"On coming back I heard some words which I did not catch, but I heard a woman say 'No' . Then I heard a kind of scuffle going on, and someone seemed to fall heavily on the ground against the wooden partition which divided the yard, at the spot where the body was afterwards found." (Lloyd's Weekly Newspaper 9 September 1888)

                            Isn't this remarkable? I mean, in Cadosch's inquest testimony there's no mention of a scuffle (which I maintain is inconsistent with JtR's MO), no mention of anyone falling heavily on the ground.

                            As I've long argued: it's a mistak to view this case from a twenty-first century perspective. The reality is, there's so many questionable witnesses in this case-Packer, Scwartz, Maxwell, Hutchinson, Lawende, PC Mizen etc- it's easy to conclude that, for many Whitechapel residents of this period, lying, attention seeking, selling stories to the press, seemed to be part of the culture; almost a way of life.
                            Well, now we're a whole step further from Richardson though. The Newspaper reports, particularly outside the reporting of the inquest testimonies (even there there are changes in wording), appear to be quite embellished. Lloyds articles have often been, how shall we say, more dramatic than the inquest testimony when they were able to interview witnesses alone. This could be due to the style of questioning by the reporter, or just how the reporters recorded what they were told (as in, jot down major points, then generate appropriate quote). Now, if all the reporter had to work on was "I heard someone say "no"", "I heard something make a noise against the fence", then the quote above could easily be how the reporter wrote it (meaning, there's no reason to presume that Cadosch said exactly what is reported as a quote from him). In fact, the above quote fits with a paraphrase of what Cadosch does say, embellished for marketability.

                            the other possibility, of course, is simply that in an unofficial context (as in not in a legal court), one's account is likely to also be embellished - we're all storytellers after all. And if he heard someone say "No", and he heard something against the fence, well, something against the fence would be the sounds of a struggle, and so forth. Basically, even this more dramatic telling is entirely consistent with what he says in more official settings, although it implies more, it does not actually require more events to have happened, just a looser constraint on how dramatic the wording is.

                            - Jeff

                            Comment


                            • Originally posted by JeffHamm View Post

                              Well, now we're a whole step further from Richardson though. The Newspaper reports, particularly outside the reporting of the inquest testimonies (even there there are changes in wording), appear to be quite embellished. Lloyds articles have often been, how shall we say, more dramatic than the inquest testimony when they were able to interview witnesses alone. This could be due to the style of questioning by the reporter, or just how the reporters recorded what they were told (as in, jot down major points, then generate appropriate quote). Now, if all the reporter had to work on was "I heard someone say "no"", "I heard something make a noise against the fence", then the quote above could easily be how the reporter wrote it (meaning, there's no reason to presume that Cadosch said exactly what is reported as a quote from him). In fact, the above quote fits with a paraphrase of what Cadosch does say, embellished for marketability.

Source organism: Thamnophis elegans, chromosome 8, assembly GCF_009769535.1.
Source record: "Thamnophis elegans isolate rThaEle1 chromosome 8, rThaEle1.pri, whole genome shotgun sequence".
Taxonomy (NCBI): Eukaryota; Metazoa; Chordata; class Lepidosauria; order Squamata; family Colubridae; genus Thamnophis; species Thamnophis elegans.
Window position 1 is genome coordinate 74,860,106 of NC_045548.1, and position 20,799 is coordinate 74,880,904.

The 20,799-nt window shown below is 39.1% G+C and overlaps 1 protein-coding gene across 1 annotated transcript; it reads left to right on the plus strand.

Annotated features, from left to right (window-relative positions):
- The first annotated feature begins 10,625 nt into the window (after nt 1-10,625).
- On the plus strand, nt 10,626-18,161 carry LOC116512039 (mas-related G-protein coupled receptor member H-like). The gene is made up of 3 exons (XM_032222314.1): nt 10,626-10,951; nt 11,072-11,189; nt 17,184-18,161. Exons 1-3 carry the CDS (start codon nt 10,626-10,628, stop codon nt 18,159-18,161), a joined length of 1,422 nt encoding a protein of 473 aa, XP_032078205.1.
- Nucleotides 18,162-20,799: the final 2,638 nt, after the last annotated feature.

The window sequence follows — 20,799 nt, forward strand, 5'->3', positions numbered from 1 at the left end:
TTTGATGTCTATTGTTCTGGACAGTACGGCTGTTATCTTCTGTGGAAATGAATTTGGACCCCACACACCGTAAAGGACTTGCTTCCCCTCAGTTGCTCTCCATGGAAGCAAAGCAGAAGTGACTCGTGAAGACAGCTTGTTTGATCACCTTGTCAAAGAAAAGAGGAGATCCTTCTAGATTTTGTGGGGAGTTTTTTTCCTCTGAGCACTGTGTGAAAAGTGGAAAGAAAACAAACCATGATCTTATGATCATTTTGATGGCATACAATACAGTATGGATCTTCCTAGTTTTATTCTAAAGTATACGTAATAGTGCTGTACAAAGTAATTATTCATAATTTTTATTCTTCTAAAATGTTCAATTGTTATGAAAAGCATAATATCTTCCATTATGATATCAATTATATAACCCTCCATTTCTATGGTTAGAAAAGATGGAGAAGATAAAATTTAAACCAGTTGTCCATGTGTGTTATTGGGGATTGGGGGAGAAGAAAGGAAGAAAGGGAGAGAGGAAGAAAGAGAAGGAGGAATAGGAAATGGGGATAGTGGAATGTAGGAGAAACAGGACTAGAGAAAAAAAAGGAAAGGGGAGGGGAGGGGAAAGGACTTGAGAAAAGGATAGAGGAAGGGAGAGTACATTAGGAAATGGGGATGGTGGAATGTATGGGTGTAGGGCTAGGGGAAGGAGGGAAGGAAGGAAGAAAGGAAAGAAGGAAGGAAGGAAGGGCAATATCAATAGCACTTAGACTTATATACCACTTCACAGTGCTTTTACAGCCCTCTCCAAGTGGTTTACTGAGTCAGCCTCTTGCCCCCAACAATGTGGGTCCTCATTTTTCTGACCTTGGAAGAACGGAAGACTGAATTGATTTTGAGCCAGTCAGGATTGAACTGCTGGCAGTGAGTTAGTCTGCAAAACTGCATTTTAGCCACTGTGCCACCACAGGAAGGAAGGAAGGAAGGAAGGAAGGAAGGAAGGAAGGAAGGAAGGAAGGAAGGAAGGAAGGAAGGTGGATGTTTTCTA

the other possibility, of course, is simply that in an unofficial context (as in not in a legal court), one's account is likely to also be embellished - we're all storytellers after all. And if he heard someone say "No", and he heard something against the fence, well, something against the fence would be the sounds of a struggle, and so forth. Basically, even this more dramatic telling is entirely consistent with what he says in more official settings, although it implies more, it does not actually require more events to have happened, just a looser constraint on how dramatic the wording is.

                              - Jeff
                              But when the various reports along with the official testimony throw up conflicts we have no choice but to accept that they are then unsafe because we have no means of corroborating which one is the real truth, in the case of Richardson we are left to ask based on the conflicts in his recorded testimony both from the inquest and in newspaper reports

                              Did he stand on the step, with the door open and just look to the right at the lock on the cellar door, and seeing it was still in place go back in the house, if he did he could have missed seeing the body because the open door would have obstructed his view of where the body was lying.
                              Did he sit on the step and should have seen the body
                              Did he sit and cut leather from his boot
                              Did he throw open the door allowing it to bang against the fence for Cadosh to hear

                              These conflicts are real along with Cadosch and Mrs. Long`s, it matters not in the grand scheme of things whether they are looked at from a modern-day legal perspective, or from a historical perspective, they are real and have to be looked at in the same way. It is ridiculous researchers trying to guess what the witness might have meant to say, or what he meant by what he said.

                              Collectively based on what we have with all three witnesses, the testimony is unsafe for us to be able to conclusively establish a TOD.

                              www.trevormarriott.co.uk




                              Comment


                              • Originally posted by Trevor Marriott View Post

                                Collectively based on what we have with all three witnesses, the testimony is unsafe for us to be able to conclusively establish a TOD.
                                Based on what modern science tells us about body rigor mortis and body temperature (both in terms of how it's measured and post mortem rates of cooling), we know that Dr Phillips' estimation of TOD was unsafe.
                                Kind regards, Sam Flynn

                                "Suche Nullen" (Nietzsche, Götzendämmerung, 1888)